Wednesday, December 23, 2009

erlrc and rpm

Two of the Dukes now work at OpenX, which is starting to dip its toe into the Erlang waters. They use CentOS so they agreed to fund porting framewerk and erlrc to rpm; previously I'd only used them with deb.

A bit of background: erlrc is a set of Erlang modules and shell scripts that are designed to be integrated into packaging hooks so that installation, upgrade, or removal of a package causes corresponding hot-code activity to happen inside registered Erlang VMs on the box. Since erlrc was designed to easily integrate with multiple package managers, getting it to work with rpm was mostly about me understanding rpm's package hooks model. The result is an experience like this,

% sudo yum -q -y install lyet
erlrc-start: Starting 'lyet': (erlang) started
% sudo yum -q -y remove lyet
erlrc-stop: Stopping 'lyet': (erlang) unloaded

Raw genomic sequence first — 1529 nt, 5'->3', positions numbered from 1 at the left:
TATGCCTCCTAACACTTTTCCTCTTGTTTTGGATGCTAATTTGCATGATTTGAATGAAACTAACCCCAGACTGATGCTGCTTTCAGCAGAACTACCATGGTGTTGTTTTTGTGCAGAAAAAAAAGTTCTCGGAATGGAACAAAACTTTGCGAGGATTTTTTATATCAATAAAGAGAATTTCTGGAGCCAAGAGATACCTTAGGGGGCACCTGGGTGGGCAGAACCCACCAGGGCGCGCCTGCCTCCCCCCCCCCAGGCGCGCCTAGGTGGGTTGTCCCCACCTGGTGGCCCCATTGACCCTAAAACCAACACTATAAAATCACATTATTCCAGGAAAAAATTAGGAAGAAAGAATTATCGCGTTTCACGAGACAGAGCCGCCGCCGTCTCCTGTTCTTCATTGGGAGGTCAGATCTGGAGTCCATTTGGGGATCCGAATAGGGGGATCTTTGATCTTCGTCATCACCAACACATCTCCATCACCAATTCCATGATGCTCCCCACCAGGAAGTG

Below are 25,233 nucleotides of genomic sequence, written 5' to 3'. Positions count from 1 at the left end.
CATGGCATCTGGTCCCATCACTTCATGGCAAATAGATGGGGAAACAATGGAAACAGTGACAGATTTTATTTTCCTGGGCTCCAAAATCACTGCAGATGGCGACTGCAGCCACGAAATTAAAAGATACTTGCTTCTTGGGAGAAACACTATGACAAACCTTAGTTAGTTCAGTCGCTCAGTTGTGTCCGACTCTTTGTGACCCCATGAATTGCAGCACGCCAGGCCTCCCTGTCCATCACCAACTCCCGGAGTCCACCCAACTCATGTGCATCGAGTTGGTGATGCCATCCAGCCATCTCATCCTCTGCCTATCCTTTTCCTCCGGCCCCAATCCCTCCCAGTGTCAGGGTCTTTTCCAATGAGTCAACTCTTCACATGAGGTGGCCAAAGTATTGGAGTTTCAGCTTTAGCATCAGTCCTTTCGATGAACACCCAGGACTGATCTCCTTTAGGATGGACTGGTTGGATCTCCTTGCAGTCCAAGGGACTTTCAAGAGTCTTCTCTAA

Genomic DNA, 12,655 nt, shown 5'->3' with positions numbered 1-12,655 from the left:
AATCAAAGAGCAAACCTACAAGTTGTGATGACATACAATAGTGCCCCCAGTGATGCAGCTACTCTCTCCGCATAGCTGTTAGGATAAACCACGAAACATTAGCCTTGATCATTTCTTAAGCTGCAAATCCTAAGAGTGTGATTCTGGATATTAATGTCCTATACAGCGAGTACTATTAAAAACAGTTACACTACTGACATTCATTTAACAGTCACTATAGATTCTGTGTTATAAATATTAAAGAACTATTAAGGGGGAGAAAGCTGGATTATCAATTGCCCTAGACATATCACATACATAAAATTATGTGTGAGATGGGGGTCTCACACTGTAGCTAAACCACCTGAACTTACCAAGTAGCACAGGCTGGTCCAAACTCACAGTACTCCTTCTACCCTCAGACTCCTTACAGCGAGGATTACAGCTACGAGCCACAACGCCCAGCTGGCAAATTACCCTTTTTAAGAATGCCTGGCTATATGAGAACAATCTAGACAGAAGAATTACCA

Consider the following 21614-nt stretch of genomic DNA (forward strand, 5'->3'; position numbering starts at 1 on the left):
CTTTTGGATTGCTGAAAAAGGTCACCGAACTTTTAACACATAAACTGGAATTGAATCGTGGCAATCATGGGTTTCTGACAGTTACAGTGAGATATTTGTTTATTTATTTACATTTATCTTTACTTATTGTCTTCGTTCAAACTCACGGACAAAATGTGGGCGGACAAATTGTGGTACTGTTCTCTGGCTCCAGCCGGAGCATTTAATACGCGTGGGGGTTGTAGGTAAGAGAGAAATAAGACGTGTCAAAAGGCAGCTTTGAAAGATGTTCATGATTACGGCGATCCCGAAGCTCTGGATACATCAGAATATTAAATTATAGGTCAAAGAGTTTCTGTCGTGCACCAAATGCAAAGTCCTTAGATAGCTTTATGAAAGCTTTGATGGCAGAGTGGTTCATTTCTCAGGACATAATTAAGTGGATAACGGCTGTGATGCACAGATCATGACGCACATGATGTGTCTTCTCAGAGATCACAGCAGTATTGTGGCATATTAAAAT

i.e., installing an rpm causes a running Erlang VM on the box to hot-code load the new modules and start the associated application, and removing the rpm causes the associated application to be stopped and the corresponding modules to be hot-code unloaded.

If you use fw-template-erlang than the appropriate packaging hooks are added for you automatically, both for deb and now rpm. However even manual creation of rpm spec files is pretty easy:
  • erlrc-stop is called in %preun if the installation count indicates removal
  • erlrc-upgrade is called in %preun if the installation count indicates upgrade
  • erlrc-start is called in %posttrans
Also, the erlrc shell scripts want to know the previously installed version, so I call rpm -q in a %pretrans hook and save the result. Longer term, erlrc should probably ask the Erlang VM it is talking to what version is running to eliminate the need for this argument (I was a bit surprised that rpm doesn't provide this argument to the package hook like debian does; it seems very useful for creating version-specific upgrade fixes).